After you receive this letter, a preschool early intervention team member will contact you with a date, time, and location for a transition meeting with STSD. This meeting will be held by the end of February. As a parent, you are very important to the planning process. You are encouraged to attend this transition meeting and any additional planning activities even if you are not sure your child will transition to kindergarten or first grade.
At the transition meeting, you will meet STSD staff. The preschool early intervention staff will talk with you about your plans for your child in the upcoming school year. You will be asked to complete the Intent to Register form. The form will ask you whether or not you intend to register your child with your local school district or charter school. For some parents/guardians who are thinking about other options for their child, for example, private school or home education program, additional discussions will occur regarding these options. If you decide to have your child go to kindergarten at STSD, you will indicate this on the Intent to Register form. At that time, the preschool early intervention staff will share your child’s most recent preschool evaluation and IEP with STSD.
To receive school age special education services, your child must be eligible to receive special education services, and be enrolled at STSD.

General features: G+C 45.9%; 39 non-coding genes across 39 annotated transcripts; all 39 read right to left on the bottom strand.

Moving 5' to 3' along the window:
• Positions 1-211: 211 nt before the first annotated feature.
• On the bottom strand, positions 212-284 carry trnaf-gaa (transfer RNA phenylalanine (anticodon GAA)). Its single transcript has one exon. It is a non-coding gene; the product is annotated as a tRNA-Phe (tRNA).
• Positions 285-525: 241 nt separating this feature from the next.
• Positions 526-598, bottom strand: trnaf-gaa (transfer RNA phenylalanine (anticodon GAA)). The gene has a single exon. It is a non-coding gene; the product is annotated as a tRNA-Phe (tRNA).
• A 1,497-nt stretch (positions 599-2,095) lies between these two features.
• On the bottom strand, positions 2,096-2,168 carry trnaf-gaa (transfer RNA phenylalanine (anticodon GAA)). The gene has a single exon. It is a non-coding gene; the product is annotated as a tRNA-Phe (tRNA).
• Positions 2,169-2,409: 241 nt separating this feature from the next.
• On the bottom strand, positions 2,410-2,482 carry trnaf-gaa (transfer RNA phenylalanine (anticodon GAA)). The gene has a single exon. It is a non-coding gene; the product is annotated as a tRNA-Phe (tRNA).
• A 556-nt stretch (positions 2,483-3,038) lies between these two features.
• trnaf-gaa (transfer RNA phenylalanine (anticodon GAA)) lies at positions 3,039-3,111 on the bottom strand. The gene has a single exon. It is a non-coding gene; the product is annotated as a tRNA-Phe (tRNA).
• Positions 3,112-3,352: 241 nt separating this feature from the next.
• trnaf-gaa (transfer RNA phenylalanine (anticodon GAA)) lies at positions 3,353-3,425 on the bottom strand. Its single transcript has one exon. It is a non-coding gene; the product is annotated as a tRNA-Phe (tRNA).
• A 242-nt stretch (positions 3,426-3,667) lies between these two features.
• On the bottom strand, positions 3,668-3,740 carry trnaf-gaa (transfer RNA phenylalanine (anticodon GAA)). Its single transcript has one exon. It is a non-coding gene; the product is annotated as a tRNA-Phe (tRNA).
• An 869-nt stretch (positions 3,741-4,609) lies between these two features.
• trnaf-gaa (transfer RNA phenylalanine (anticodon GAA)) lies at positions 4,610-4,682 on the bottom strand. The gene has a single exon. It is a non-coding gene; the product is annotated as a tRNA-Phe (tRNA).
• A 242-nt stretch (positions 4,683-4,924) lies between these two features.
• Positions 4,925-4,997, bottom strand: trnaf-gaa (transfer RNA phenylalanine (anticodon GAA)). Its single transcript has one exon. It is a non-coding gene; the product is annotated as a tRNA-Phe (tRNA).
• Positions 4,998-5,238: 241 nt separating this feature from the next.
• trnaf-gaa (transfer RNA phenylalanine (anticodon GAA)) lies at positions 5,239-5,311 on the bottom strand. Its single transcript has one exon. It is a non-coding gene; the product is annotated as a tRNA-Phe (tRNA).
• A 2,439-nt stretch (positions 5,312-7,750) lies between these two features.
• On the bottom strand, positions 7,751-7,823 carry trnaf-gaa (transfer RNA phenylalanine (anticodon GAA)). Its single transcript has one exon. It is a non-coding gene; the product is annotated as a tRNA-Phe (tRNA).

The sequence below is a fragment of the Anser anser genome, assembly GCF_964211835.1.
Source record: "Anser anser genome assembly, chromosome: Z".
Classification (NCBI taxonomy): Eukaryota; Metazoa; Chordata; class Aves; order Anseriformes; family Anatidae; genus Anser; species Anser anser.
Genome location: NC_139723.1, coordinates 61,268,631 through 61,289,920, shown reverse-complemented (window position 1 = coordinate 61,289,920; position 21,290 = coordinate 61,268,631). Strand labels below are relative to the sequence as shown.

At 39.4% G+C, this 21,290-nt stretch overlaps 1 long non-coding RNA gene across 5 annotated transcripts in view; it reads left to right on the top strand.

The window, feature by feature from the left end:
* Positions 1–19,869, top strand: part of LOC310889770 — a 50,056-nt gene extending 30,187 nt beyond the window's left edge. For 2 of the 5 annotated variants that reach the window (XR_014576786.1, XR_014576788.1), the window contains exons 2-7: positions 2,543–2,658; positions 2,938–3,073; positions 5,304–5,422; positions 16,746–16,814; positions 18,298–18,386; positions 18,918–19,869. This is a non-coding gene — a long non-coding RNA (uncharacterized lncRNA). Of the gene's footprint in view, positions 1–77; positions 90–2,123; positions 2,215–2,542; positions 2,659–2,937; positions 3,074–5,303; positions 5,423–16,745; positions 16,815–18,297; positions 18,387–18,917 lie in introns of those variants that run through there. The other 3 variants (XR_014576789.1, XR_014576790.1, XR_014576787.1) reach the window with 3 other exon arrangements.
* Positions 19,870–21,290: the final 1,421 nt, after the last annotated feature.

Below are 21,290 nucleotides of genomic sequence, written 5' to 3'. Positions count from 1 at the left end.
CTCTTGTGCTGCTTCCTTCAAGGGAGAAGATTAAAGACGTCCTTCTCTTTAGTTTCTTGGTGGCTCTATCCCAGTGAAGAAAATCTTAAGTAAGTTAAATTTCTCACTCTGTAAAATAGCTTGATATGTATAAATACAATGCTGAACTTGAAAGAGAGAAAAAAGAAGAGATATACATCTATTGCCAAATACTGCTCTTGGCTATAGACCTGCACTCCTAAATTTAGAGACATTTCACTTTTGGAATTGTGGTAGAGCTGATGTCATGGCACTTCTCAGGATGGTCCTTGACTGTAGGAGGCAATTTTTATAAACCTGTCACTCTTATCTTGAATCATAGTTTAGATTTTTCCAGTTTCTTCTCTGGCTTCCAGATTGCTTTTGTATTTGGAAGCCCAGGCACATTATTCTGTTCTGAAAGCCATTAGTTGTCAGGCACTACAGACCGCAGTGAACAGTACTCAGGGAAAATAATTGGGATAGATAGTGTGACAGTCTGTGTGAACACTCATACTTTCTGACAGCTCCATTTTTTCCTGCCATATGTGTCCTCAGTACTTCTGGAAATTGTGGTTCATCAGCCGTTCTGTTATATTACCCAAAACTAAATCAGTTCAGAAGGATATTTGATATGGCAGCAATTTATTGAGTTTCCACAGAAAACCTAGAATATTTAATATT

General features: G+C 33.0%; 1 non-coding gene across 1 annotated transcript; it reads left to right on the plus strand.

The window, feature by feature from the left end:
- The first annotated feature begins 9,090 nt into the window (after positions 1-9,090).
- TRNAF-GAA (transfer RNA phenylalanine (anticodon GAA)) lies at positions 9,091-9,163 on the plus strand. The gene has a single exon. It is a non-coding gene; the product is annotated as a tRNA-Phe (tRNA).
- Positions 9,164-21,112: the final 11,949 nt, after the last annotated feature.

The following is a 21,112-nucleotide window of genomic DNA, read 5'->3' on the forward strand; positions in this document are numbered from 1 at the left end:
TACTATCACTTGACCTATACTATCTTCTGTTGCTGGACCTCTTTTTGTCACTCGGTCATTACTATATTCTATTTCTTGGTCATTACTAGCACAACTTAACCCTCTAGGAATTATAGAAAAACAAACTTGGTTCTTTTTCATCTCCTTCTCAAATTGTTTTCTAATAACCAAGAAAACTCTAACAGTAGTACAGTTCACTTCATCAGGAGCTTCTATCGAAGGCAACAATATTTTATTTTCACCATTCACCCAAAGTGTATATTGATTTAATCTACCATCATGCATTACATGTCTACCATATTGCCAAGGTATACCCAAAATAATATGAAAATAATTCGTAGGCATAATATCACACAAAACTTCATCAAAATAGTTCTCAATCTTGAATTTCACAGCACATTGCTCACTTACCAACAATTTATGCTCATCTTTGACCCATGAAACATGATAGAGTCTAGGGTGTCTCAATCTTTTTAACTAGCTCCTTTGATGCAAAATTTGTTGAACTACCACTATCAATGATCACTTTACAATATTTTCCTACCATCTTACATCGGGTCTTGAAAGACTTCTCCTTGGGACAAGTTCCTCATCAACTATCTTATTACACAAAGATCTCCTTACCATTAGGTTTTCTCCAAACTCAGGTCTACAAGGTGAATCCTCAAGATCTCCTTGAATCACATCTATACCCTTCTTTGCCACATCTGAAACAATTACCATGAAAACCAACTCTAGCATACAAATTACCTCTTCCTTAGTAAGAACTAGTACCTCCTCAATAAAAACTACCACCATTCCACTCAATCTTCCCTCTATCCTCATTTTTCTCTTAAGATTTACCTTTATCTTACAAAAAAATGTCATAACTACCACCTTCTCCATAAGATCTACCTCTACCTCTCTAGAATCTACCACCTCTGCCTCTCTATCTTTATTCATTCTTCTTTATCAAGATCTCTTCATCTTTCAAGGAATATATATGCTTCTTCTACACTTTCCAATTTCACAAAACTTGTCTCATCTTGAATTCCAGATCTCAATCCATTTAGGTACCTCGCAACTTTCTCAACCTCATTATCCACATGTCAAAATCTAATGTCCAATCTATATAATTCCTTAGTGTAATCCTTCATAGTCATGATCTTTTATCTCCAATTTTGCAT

Dates for kindergarten and school registration/enrollment will be provided to you. It is important that you register your child for school. Attending the transition meeting does not mean that your child is officially registered.
If your child will be kindergarten age during the upcoming school year and you do not know if your child should move on to kindergarten, you can discuss this during the meeting. If your child is kindergarten age and your child will not be going to the school district or charter school, your child can continue to receive preschool early intervention services (as long as he/she remains eligible) during the upcoming year. While parents have the option of having their child remain in early intervention, the preschool early intervention program staff will discuss the advantages of having your child transition to school-age programs with children of the same age.
IEP’s for School-Age Students
All children currently eligible for special education services in preschool early intervention and registered with STSD remain eligible for special education unless the school district completes a reevaluation that determines the child is no longer eligible for special education. All eligible children must have an IEP in place by the beginning of the school year. STSD will work collaboratively with parents to develop IEPs for children that are appropriate and provide educational benefit.
Early Intervention Transition: Preschool Programs to School-Aged Programs
DATE OF ISSURANCE: July 1, 2003
DATE OF REVIEW: October 19, 2009, June 30, 2006
- Replaces: Early Intervention Transition: Preschool Programs to School-Aged Programs, 11 P.S. §875-304, issued July 1, 2003